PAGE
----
ESPE Abstracts (2016) 86 RFC14.4

Genetic Diagnosis of Congenital Growth Hormone Deficiency by Massive Parallel Sequencing Using a Target Gene Panel

Marilena Nakagumaa, Alexander Augusto de Lima Jorgea,b, Mariana Ferreira de Assis Funaria, Antonio Marcondes Lerariob,c, Fernanda de Azevedo Correaa, Luciani Renata Silveira de Carvalhoa, Berenice Bilharinho de Mendonçaa & Ivo Jorge Prado Arnholda


aUnidade de Endocrinologia do Desenvolvimento, Laboratorio de Hormonios e Genetica Molecular (LIM42), Hospital das Clinicas da Faculdade de Medicina, Universidade de São Paulo (USP), Sao Paulo, Brazil; bUnidade de Endocrinologia Genetica (LIM25), Hospital das Clinicas da Faculdade de Medicina, Universidade de São Paulo (USP), Sao Paulo, Brazil; cDepartment of Internal Medicine, Division of Metabolism, Endocrinology and Diabetes, University of Michigan, Ann Harbor, MI 48109, USA


Background: Congenital GH deficiency (GHD) can be isolated (IGHD) or combined with other pituitary hormone deficiencies (CPHD). The identification of mutations has clinical implications for the management of patients and genetic counseling1.

Objective: To prospectively conduct a molecular-genetic analysis in genes associated with IGHD or CPHD.

Method: Forty patients with IGHD (n=8) or CPHD (n=32) were studied using target gene approach. Targeted regions (involving 26 genes associated with GHD and 57 genes associated with growth disorders without GHD) were captured using Agilent Sure Select technology. Sequencing was performed with Illumina NextSeq. Variants were analyzed considering allele frequency in the normal population and in silico prediction.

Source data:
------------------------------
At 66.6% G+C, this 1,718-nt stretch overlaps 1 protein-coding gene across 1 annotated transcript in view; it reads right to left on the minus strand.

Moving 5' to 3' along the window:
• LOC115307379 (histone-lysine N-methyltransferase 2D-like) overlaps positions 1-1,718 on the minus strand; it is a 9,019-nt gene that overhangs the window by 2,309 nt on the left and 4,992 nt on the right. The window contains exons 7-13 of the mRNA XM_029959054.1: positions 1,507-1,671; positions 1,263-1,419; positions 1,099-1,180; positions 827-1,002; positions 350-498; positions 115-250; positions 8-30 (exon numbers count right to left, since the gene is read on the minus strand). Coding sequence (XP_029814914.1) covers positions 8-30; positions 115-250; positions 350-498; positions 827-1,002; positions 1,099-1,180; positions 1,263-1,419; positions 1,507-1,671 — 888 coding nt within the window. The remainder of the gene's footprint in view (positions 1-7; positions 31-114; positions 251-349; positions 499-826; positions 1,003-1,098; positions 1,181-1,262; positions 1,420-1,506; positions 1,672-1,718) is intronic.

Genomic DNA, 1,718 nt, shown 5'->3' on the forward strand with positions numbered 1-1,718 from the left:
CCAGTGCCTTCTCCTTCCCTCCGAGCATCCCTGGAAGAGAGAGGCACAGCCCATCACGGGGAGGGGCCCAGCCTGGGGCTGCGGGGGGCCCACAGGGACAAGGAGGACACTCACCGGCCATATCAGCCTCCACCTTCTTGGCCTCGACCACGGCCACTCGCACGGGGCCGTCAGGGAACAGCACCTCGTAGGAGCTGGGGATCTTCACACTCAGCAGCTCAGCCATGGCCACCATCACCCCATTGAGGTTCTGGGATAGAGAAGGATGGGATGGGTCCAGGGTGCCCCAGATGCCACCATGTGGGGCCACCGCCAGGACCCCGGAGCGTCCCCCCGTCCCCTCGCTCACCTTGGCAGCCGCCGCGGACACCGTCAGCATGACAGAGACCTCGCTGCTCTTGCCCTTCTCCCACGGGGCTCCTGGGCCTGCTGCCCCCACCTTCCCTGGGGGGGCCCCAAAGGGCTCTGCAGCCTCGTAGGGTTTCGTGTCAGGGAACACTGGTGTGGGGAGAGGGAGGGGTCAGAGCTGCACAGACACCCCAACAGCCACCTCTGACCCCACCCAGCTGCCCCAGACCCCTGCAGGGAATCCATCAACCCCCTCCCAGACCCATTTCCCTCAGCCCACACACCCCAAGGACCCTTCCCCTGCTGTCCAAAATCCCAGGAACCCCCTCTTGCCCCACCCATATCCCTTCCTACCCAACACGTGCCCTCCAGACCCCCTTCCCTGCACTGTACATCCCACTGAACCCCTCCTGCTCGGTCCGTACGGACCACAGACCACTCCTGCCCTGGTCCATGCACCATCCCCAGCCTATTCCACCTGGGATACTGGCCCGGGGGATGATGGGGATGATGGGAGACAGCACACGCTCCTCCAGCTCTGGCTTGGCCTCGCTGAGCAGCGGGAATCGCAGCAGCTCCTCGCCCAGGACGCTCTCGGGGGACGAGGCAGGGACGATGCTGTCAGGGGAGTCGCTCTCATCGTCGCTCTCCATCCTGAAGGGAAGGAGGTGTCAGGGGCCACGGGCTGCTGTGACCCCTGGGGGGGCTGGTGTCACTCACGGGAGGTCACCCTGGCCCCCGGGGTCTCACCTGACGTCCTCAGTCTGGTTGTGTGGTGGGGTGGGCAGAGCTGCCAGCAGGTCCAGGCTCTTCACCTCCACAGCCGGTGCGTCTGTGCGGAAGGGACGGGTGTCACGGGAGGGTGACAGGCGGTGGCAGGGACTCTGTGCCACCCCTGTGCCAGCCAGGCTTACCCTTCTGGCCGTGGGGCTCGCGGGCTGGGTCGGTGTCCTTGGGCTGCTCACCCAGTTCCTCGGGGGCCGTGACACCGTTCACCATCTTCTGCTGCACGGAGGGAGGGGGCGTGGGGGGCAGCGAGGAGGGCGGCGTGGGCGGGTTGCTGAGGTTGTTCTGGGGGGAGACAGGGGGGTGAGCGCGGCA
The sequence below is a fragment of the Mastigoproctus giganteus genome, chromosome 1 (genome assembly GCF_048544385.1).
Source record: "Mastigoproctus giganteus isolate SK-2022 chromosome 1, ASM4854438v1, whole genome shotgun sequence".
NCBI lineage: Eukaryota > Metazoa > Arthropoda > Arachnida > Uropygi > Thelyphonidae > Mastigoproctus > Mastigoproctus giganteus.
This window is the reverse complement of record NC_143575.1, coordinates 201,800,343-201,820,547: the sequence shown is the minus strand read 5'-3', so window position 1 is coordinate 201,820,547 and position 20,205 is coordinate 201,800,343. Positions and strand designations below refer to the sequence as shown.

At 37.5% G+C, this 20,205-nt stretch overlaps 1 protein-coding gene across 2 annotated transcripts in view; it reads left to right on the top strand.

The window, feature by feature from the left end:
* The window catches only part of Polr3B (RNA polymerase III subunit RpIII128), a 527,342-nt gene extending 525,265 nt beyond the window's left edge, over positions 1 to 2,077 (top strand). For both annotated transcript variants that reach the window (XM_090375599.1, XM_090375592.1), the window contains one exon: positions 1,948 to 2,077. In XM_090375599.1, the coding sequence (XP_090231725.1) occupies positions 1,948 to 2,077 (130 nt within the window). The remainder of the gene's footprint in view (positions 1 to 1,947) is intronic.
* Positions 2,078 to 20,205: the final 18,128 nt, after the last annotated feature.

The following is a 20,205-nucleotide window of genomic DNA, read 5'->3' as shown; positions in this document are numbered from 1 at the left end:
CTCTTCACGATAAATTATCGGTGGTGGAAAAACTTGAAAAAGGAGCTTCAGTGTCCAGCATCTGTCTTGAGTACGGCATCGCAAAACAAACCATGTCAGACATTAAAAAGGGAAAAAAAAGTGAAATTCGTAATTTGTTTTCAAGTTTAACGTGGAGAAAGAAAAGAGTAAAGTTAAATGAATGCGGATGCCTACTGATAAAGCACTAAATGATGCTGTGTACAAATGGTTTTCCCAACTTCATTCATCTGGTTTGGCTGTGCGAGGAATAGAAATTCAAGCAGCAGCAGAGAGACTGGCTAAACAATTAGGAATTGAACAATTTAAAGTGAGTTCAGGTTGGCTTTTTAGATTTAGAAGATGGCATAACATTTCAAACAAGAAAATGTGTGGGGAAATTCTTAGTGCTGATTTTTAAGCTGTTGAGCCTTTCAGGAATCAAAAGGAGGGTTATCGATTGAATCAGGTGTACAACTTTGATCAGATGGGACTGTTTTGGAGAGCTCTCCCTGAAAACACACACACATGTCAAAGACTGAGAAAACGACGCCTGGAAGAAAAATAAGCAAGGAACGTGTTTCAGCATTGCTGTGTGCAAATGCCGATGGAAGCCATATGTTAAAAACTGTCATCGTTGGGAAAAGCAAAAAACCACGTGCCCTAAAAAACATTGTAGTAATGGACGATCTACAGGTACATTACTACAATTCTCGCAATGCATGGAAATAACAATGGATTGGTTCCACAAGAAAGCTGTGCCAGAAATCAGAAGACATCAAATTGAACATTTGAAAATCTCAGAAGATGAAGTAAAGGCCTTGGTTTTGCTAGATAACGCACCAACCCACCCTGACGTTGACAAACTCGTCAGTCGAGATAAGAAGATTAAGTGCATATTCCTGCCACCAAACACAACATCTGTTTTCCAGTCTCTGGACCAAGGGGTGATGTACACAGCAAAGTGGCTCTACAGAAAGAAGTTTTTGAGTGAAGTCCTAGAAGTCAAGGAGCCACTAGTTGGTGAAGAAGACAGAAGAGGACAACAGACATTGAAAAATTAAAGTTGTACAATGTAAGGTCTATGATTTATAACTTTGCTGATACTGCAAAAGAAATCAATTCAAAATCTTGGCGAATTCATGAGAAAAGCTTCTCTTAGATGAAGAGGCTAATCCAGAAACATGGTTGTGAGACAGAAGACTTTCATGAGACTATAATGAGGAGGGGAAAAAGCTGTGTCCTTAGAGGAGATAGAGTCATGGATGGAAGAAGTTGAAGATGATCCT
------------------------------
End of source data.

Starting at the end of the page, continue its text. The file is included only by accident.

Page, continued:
Results: We identified 31 rare allelic variants located in exons (excluding synonymous) or splice sites in 17 of 26 genes associated with GHD in 19 patients. Of these, 3 variants were considered pathogenic: one patient was compound heterozygous for a PROP1 mutation c.[109+1G>A];[301_302del] and another was heterozygous for a TGIF1 variant (c.707A>T:p.Q236L)2. Six other variants in 6 different genes (LHX3; KAL1, GLI2, GHSR, SHH and PROKR2) were considered possibly pathogenic, mainly because several in silico models predicted them to be deleterious. In the majority of cases, only one pathogenic or possibly pathogenic mutation was identified in each patient. One patient, however, is heterozygous at two loci: one variant in GLI2 and another in SHH; possibly a digenic condition. Interestingly, we identified an individual with IGHD who was compound heterozygous [c.2212C>T:p.Q738]; [c.494G>T:p.R165L] for LZTR1, a gene recently associated with Noonan syndrome (NS)3. This patient’s phenotype is compatible with NS diagnosis and defects in another NS related gene (SHOC2) had also been previously associated with IGHD.

Conclusion: The panel established the diagnosis of 3 patients and possibly 6 additional patients with GHD. The patients with negative results are candidates for whole exome sequencing.

References: 1. Kelberman D., et al, Genetic Regulation of Pituitary Gland Development in Human and Mouse. Endocrine Reviews, 2009, 30(7):790–829. 2. A Céline, et al, Molecular screening of the TGIF gene in holoprosencephaly: identification of two novel mutations. Hum Genet, 2003, 112: 131–134. 3. Yamamoto GL, et al., Rare variants in SOS2 and LZTR1 are associated with Noonan syndrome. J Med Genet, 2015, 0:1–9.